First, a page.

One day before the 1998 election for Senator for the state of Wisconsin, I was conversing about the election with a good friend, a self described “independent” voter. The election was one of those elections that provide the best of democracy in action. Two very intelligent men, Russ Feingold, Democrat, and Mark Neumann, Republican, with absolutely diametrically opposed views and principles on how society should function and government’s role in it, had a run a campaign amazingly free of negativism and attack, and loaded with insightful debate. My friend, a committed voter, a day before an election with the sharpest of contrasts in principle ever offered , lacking the usual associated personal baggage tied to either candidate, found himself unable to make up his mind between the two. Both candidates in his mind had merits, he said; he was finding it difficult to do his usual deciding “gut check”. The two candidates had defined themselves to a razor’s edge, and he could not decide which way to “feel right” about his vote.
I was and am still amazed by his indecisiveness in that most focused of elections, won narrowly by Mr. Feingold by 35,000 votes out of 1.62 million. It started my internal debate, however, on the elements that differentiate my thinking from the so called independent voter. Why didn’t the independent voter of 1998 fail to settle on a single candidate’s vision of the American ideal – the vote separation of 50% to 49% indicates in a state evenly divided by Democrats and Republicans, that the independent voter split right down the middle. What is the value of a “gut check”, when the candidates, both quality individuals, are separated only by their principles? Is it possible to be swayed by both the concept of governmental regulation to guard against damaging outliers and limited government that guards against the suppression of individual incentive? Is it conceivable to support aggressive taxation to promote “fairness” in society, and at the same time, agree that taxes should interfere as little as possible with entrepreneurial spirit and resultant job creation? Can one believe in the avoidance of all foreign military entanglements and at the same time support the troop structure that makes such entanglements possible?
My eventual conclusion regarding the philosophical underpinnings of my friend’s indecision and the independent voter in general, is that a set of priniciples regarding what best serves the future vision of the country takes second place as to whether the current atmosphere “feels right or wrong”. In 2000, the country seemed prosperous and at peace, but had dealt with eight years of clintonian ethical lapses – an indecisive election that after some 103 million votes cast, came down to a few hundred contested votes in Florida. In 2008, the election brought a massive Democrat wave to Washington, providing opposition proof majorities to the house and Senate and a strong Presidential mandate, a reaction to the “wrong direction” aggressive foreign policies of the Bush years. Now in 2010, it appears the independent “swing set” is swinging again toward a “wrong direction” election, looking to remove the very philosophical tenets they voted for in waves in 2008.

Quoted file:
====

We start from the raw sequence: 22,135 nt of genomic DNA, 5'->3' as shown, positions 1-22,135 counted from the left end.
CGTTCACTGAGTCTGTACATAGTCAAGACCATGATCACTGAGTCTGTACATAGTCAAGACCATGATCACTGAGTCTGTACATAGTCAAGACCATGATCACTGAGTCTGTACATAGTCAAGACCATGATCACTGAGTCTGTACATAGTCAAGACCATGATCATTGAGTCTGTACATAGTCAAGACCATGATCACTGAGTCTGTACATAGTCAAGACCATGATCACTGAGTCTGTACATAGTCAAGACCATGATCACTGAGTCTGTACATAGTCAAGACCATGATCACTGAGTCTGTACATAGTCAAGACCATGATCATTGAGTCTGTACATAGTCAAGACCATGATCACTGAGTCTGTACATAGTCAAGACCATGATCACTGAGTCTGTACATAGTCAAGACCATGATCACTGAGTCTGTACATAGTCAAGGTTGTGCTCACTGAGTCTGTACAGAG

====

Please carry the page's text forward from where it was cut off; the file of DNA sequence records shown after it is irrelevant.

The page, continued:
The Constitution of the United States brilliantly lead us to this pendulum of philosophy, preventing the extremes of principles of societal philosophy such as communism or fascism from ever taking hold. In modern times however, we are absent that other bedrock concept that drove the founders defining that great document – “we hold these truths to be self evident; life, liberty, and the pursuit of happiness”. It might do well for the “independents”to subscribe to this little bit of bedrock philosophy in forming their decisions regarding America’s future. Maybe then, we can finally get down to the business of solving our problems in a disciplined fashion, and not equivocate on the basis of a lack of “feeling”.
How did my friend vote in that prinicipled election? It really doesn’t matter; he was bound to change his mind again the next chance he got.